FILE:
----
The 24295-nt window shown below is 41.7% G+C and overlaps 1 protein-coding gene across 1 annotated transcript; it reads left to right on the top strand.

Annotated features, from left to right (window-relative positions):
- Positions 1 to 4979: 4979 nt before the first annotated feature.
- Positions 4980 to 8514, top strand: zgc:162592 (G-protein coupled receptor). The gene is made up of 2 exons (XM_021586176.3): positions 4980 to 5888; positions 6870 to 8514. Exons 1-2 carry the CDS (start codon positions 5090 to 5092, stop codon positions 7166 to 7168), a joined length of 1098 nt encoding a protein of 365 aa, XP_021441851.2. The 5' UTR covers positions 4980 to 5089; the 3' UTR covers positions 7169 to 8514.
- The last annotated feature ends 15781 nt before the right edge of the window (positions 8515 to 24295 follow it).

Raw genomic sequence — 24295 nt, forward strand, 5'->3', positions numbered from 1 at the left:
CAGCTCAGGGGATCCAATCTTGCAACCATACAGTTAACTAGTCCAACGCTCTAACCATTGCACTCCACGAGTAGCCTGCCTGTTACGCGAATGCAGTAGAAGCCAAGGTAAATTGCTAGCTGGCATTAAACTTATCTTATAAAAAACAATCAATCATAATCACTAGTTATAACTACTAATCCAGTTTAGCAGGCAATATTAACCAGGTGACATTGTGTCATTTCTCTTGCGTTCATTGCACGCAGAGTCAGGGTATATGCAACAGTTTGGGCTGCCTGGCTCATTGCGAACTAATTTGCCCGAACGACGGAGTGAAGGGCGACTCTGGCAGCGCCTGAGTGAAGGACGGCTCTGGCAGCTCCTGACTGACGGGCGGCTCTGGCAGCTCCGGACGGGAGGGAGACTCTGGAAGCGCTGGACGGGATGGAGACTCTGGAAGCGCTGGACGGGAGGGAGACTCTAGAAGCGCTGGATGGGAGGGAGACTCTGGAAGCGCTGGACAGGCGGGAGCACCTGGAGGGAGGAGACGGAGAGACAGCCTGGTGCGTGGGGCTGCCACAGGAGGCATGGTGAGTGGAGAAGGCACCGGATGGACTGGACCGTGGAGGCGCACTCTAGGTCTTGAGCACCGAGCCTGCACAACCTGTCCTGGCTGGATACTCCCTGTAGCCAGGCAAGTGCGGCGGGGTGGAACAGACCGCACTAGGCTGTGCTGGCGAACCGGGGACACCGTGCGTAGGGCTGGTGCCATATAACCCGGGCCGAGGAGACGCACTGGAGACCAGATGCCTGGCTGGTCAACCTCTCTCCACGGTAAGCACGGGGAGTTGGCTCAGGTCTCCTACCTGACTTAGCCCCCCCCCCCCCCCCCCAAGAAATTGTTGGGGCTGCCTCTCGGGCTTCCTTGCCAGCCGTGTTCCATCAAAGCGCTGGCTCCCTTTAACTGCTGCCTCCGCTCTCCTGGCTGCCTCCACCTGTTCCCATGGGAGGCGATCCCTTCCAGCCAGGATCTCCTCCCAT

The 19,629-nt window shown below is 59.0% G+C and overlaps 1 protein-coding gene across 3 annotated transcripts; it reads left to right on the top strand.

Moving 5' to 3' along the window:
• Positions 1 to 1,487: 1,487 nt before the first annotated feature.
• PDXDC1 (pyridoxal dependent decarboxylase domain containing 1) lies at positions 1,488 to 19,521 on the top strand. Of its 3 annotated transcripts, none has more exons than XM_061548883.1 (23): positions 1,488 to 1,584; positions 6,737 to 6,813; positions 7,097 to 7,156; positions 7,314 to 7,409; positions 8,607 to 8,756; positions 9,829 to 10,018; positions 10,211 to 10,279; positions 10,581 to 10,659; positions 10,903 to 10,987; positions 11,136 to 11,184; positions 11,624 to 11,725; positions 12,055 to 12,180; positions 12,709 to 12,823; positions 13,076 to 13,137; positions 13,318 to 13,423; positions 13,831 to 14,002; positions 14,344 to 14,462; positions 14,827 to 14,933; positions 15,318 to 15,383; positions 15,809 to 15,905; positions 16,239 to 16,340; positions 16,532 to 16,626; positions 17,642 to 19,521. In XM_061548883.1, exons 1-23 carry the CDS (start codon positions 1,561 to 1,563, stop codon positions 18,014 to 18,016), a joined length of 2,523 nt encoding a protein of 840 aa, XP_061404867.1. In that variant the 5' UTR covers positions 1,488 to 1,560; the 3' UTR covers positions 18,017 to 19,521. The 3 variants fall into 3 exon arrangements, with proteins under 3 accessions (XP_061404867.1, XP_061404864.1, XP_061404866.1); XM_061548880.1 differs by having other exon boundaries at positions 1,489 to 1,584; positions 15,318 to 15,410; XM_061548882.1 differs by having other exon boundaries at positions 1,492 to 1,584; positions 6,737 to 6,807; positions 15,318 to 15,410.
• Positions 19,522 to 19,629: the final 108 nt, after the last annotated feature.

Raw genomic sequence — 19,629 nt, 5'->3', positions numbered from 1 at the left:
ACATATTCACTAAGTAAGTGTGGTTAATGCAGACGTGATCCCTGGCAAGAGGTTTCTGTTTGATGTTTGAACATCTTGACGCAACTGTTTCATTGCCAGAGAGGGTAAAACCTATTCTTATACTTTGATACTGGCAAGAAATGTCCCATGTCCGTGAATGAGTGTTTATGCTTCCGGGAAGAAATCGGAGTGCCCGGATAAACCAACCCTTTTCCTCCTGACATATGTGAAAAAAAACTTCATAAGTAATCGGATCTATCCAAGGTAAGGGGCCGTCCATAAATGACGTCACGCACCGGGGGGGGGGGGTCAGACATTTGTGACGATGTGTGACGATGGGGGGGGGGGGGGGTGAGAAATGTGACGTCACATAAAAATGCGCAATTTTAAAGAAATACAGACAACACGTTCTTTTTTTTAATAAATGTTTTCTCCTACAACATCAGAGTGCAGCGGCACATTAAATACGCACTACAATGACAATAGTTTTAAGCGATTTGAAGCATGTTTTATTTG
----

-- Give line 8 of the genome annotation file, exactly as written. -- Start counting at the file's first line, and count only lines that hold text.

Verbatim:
The 19,629-nt window shown below is 59.0% G+C and overlaps 1 protein-coding gene across 3 annotated transcripts; it reads left to right on the top strand.